It Takes a Network: Transitioning from Public Service into the Private Sector
Every entry into the security profession is unique. For David Weiner, founder and CEO of global management consulting firm Secure Measures LLC, that entry point was as a military policeman for the U.S. Air Force in 1993.
Weiner worked as a patrol officer field training officer, K-9 handler, a training coordinator, and as a member of a special response team. After leaving the military, he then began serving the local community by entering law enforcement and ultimately rising to the role of regional chief of police of the U.S. Department of Veteran Affairs Police in Long Beach, California.
During his tenure in law enforcement, Weiner worked with other agencies to address veteran-related issues and implemented a mental health outreach program for veterans—Veteran Mental Evaluation Unit—that was adopted by the U.S. Department of Veteran Affairs.
You should be highlighting those portions of your career that most closely reflect the job requirements.
Many individuals at that point might decide to retire. Instead, Weiner left public service and decided to enter the private sector by starting his own company.
Ahead of Military and Law Enforcement Appreciation Day at GSX 2022, The GSX Daily interviewed Weiner about his experiences, insights, and recommendations on skills he gained during his service, the power of a professional network in transitioning to the private sector, and other tools that veterans carry into careers in private and corporate security.
This interview has been edited for length and clarity.
GSX Daily: Prior to founding and becoming CEO of your company, what was your public service role?
David Weiner: I spent roughly 27 years in [federal and local] law enforcement and military service. I retired officially from law enforcement in 2019. I have my own veteran-owned public safety consulting and training firm here in Los Angeles. I’m also an Air Force vet. Most of the stuff that we do for law enforcement agencies is really training first responders in general—police, fire, EMS—on how to respond appropriately to veterans who are in crisis. Currently, we have two state-certified courses here in California and Arizona that we deliver to public safety agencies.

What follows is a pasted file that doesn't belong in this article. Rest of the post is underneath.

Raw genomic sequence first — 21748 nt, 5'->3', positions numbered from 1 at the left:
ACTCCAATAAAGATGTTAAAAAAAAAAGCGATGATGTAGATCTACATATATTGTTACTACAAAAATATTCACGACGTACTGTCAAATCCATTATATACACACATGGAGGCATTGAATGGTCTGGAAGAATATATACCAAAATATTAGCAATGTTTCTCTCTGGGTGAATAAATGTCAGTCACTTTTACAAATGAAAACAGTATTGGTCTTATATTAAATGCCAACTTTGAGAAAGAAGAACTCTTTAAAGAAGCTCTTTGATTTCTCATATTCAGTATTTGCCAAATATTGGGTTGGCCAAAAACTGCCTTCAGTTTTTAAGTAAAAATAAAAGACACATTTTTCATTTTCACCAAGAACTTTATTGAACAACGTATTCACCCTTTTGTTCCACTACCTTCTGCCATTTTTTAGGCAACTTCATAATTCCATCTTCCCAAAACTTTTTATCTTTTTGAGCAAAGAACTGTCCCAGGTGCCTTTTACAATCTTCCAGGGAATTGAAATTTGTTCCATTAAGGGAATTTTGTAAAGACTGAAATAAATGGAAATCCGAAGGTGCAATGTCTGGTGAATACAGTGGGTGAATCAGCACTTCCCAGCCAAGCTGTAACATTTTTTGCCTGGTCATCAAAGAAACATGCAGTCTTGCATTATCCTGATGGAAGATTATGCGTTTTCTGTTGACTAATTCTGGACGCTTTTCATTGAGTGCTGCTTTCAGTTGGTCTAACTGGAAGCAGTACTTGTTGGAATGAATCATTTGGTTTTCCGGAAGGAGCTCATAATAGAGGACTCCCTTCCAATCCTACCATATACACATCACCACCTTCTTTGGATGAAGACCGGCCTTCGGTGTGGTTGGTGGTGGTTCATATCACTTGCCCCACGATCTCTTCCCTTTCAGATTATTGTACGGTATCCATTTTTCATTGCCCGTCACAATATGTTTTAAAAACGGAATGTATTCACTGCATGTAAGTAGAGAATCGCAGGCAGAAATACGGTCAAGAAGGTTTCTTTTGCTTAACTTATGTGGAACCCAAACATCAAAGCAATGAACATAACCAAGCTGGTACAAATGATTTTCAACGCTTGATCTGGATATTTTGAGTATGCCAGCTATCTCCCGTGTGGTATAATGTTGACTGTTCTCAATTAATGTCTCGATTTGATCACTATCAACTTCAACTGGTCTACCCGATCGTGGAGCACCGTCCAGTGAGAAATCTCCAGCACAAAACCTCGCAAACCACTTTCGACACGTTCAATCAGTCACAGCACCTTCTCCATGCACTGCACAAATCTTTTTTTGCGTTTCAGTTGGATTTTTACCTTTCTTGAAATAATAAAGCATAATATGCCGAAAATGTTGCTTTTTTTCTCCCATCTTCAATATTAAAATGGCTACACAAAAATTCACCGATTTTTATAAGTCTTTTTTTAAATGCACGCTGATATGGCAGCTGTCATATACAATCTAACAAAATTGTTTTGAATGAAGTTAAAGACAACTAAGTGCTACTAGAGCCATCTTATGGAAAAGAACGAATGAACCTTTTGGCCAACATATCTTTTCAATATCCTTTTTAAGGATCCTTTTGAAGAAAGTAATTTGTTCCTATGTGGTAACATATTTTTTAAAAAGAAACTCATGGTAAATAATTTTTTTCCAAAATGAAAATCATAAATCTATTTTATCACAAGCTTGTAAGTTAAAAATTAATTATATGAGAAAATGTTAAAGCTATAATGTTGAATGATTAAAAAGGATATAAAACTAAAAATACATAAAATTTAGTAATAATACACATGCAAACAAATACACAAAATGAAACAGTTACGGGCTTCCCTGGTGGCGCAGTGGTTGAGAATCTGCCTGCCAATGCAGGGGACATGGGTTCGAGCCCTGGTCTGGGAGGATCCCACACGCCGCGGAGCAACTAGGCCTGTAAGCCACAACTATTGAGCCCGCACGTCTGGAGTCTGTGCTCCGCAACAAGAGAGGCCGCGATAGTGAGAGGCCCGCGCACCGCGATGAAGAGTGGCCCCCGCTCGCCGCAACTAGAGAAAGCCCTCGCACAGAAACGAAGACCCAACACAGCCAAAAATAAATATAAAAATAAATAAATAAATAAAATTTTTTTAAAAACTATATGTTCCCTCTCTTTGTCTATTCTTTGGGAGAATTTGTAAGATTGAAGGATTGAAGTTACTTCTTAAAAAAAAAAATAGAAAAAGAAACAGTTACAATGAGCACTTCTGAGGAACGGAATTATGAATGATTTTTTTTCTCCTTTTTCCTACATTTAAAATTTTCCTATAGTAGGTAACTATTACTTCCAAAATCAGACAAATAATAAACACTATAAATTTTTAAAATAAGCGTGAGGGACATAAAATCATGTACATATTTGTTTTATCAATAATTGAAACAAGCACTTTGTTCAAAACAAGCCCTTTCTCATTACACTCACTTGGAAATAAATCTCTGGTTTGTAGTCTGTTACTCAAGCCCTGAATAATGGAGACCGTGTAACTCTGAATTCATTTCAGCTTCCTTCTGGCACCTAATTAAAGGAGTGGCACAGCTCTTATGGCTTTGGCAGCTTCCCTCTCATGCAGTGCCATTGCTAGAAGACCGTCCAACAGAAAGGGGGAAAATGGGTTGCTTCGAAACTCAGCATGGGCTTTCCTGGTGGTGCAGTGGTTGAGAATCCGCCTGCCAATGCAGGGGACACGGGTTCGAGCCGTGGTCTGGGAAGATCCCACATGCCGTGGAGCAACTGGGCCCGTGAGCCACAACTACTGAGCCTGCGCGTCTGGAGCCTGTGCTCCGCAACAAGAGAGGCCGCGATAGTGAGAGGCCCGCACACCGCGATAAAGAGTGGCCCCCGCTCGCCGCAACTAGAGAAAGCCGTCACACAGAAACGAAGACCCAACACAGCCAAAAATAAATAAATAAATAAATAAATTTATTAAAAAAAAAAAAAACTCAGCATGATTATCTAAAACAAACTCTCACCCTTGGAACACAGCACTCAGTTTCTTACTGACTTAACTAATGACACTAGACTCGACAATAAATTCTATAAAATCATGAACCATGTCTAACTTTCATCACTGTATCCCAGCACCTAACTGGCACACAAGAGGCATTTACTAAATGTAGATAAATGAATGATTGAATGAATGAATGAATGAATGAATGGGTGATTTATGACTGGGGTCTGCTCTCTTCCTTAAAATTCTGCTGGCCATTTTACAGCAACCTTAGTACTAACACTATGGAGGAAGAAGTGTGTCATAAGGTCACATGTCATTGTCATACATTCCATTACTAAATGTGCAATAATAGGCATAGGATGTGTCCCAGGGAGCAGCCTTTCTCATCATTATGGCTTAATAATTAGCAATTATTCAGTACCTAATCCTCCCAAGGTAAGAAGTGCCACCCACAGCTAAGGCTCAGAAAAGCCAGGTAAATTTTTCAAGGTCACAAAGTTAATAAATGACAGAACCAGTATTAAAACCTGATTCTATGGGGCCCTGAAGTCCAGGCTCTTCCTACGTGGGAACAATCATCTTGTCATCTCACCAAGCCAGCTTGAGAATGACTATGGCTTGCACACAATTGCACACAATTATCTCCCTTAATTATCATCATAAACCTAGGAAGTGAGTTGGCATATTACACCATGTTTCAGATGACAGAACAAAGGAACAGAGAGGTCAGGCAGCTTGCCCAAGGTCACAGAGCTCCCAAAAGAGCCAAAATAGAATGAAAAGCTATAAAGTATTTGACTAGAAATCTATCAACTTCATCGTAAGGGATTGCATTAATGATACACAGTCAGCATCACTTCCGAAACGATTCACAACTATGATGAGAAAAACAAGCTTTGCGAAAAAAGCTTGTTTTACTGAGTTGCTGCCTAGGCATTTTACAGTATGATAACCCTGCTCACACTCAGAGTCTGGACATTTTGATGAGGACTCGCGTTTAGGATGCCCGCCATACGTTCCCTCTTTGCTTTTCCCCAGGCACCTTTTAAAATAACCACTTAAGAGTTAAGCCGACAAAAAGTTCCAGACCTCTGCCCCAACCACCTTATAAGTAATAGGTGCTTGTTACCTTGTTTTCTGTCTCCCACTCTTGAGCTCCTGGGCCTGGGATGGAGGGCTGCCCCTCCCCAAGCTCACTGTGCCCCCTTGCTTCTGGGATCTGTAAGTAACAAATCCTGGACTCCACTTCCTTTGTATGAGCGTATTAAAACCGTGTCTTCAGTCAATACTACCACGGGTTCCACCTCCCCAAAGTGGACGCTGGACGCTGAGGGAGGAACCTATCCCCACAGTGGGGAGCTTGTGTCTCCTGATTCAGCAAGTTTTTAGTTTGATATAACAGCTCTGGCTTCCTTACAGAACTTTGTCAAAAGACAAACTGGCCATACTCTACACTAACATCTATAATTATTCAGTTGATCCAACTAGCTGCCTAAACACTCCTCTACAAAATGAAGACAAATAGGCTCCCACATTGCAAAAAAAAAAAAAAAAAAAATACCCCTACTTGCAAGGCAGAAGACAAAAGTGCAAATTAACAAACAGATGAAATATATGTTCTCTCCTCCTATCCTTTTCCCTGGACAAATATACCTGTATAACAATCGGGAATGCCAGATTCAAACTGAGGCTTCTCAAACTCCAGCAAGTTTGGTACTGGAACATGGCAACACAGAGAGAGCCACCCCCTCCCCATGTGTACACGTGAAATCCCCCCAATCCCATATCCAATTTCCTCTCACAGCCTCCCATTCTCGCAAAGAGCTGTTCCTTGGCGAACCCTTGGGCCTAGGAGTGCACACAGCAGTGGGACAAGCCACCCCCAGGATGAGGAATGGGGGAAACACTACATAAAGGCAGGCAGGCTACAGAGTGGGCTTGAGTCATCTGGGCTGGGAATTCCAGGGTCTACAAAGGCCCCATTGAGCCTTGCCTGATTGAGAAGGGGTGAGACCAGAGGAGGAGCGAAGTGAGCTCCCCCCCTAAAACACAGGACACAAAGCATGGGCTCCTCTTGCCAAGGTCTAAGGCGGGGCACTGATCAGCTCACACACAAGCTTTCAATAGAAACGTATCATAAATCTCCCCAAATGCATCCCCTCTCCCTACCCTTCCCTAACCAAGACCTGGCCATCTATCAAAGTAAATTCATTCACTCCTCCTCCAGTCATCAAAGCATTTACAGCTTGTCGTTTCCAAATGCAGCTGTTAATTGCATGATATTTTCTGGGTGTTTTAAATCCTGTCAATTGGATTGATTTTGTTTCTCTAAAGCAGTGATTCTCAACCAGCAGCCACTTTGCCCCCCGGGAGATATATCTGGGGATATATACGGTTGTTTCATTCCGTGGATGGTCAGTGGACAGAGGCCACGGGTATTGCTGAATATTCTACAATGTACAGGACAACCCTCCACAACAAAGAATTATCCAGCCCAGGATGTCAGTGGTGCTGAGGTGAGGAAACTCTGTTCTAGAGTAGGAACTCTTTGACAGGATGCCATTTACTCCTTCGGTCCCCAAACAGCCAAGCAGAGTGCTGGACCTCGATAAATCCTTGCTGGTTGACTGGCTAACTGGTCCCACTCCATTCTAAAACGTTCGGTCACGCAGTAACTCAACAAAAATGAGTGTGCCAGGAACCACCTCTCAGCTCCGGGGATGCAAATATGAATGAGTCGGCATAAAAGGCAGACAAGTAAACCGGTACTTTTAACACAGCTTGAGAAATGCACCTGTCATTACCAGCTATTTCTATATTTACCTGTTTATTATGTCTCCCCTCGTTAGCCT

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GSX Daily: How did you decide to make that transition from law enforcement into the private sector?
DW: When I retired from law enforcement, I had a decision to make: it was either go to work for someone else or start my own firm. I decided that I wanted to try a hand at entrepreneurship and go down that route. I started my own business—coming up on three years, now. We’ve made some great strides. I would also say it’s been very much a learning curve, too.
GSX Daily: In regard to that learning curve, were there any resources that helped you make that transition once you retired?
DW: Absolutely. Early on, I connected with the Veterans Business Outreach Center out here in Carlsbad, California. They’ve provided a number of free resources for veteran-owned businesses in a variety of areas—budgeting, marketing, pursuing federal contracts, federal certifications for veteran-owned businesses.
The other resource that I got connected with was Bunker Labs, which has a Veterans in Residence program. It’s a program with six-month cohorts. Bunker Labs is in a partnership with WeWork. They provide veteran-owned businesses with free office space at WeWork locations to help people grow and expand their businesses, plus they provide a lot of mentorship and access to a ton of different resources—whether it’s capital, whether it’s marketing, whether it’s branding. All those things have had a positive impact on me, in particular.
GSX Daily: You touched on this a little bit earlier: What skills did you learn in your law enforcement ad military service experience did you carry into your private sector work?
DW: I would say discipline, first and foremost. I always have viewed the military and law enforcement as a team sport, about being humble and being able to raise your hand and know when you’ve reached your limitations and when you need help. That is something that is very difficult in the military and in law enforcement because we’re all very type A. I think discipline and how to work in teams has really been some of the stronger points—at least for me—in moving my business forward.
We tend to struggle more than we really need to. I’ve been very fortunate throughout my career. I was able to retire at the rank of chief of police. There were a lot of failures along the way, and I don’t view failure as final. I view that as, “Hey, I just found the way it didn’t work.” That’s really what starting a business is.
You have to really figure out sometimes what works and what doesn’t work, and you’re going to fail an awful lot. If you manage your expectations upfront about failure and understanding that it’s going to happen, you’re going to be much better off moving forward.
Being able to ask for help and reaching out to your contacts can be very, very helpful.
An additional one would be strategic planning. Ideally, the biggest corporations in the world do strategic planning, and they do that to make sure that they’re always being innovative and they’re moving their products and services forward. I’ve always been an advocate of planning activities. You have to plan out your progress because you need to be able to look at your metrics to understand where you’re thriving and where you’re not. The only way to do that is to develop strategic planning and have key performance indicators that you look at for your own business. “Where am I excelling, where am I not excelling? Why am I having problems? What does my cash flow look like?”